Can you remember every dance you’ve ever danced?
Wallflower is a dance marathon, a game that alters according to the players. A group of performers on stage trying to remember every dance they’ve ever danced.
Memories of dancing alone all night at a party; of whirling across the stage at the Paris Opera Ballet; of silently, slowly revolving with a new lover on a canal boat at night; of a repeated tic – a bodily habit that feels like dancing; of walking alongside their mother; of racing with a dog across a beach; of dizzily spinning children; of weeping and dancing; of hitting the mark for Anne Teresa De Keersmaeker….
Like much of Quarantine’s work, Wallflower serves as a form of live portraiture. Each night, the performers choose what they want to reveal, what story of themselves they want to tell. In the seats around the dance floor, the spectators bring their own histories, understanding and expectations. And somewhere between the spotlight and the sidelines, Wallflower happens.
Wallflower takes three forms, a 90-minute version and a durational version which transforms the performance into an epic, exhausting 5-hour piece – the dancers grappling with the effort of memory as bodies and minds tire, hurt, slow and repeat. In March 2019 we also presented the first ever 12-hour performance of Wallflower at Universal Hall, Findhorn, Scotland. In all versions, another performer sits in the audience and documents each dance in an ever-expanding archive, a vast record of thousands of remembered dances, which begins with dances from early rehearsals and always ends with the last dance. To date, it would take over two days to dance them all.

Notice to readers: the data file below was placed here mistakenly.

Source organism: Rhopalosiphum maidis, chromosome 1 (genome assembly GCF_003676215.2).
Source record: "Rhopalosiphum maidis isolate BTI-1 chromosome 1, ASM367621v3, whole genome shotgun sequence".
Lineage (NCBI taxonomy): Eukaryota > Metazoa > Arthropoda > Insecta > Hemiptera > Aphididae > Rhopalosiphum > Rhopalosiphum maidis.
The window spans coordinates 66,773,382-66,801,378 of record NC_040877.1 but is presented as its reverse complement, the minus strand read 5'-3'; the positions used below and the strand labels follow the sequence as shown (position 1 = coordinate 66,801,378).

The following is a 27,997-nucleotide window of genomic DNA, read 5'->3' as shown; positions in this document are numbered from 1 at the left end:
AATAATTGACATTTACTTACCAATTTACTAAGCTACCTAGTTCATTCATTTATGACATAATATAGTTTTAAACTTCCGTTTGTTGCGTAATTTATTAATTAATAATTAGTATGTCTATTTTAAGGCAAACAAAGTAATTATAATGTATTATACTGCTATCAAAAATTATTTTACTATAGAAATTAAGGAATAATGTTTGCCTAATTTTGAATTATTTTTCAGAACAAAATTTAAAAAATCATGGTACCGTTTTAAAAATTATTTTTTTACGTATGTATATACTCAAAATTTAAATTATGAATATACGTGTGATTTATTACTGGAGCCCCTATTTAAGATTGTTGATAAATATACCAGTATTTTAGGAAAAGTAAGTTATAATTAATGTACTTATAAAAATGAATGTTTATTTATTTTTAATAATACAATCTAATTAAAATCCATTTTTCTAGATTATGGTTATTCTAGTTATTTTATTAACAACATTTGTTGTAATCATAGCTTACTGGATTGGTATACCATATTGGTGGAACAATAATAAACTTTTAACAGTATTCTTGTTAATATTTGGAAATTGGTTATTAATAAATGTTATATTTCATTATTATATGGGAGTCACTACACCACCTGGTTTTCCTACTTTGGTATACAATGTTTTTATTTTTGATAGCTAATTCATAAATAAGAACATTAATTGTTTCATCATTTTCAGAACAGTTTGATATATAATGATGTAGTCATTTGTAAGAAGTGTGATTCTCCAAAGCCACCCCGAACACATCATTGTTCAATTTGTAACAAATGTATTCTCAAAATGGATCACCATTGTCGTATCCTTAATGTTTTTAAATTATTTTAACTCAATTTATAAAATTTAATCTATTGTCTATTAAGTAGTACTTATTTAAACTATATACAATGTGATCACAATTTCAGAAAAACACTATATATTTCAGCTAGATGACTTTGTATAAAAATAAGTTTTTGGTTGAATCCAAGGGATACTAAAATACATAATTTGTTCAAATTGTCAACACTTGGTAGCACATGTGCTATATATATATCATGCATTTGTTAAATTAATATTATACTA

Alongside our 2018/19 tour of Wallflower, we invited local people from Brighton, Cleckheaton, Gateshead, Lancaster, Findhorn, Halifax, and Salford to share their own remembered dances. You can see these at www.wallflowerdances.com.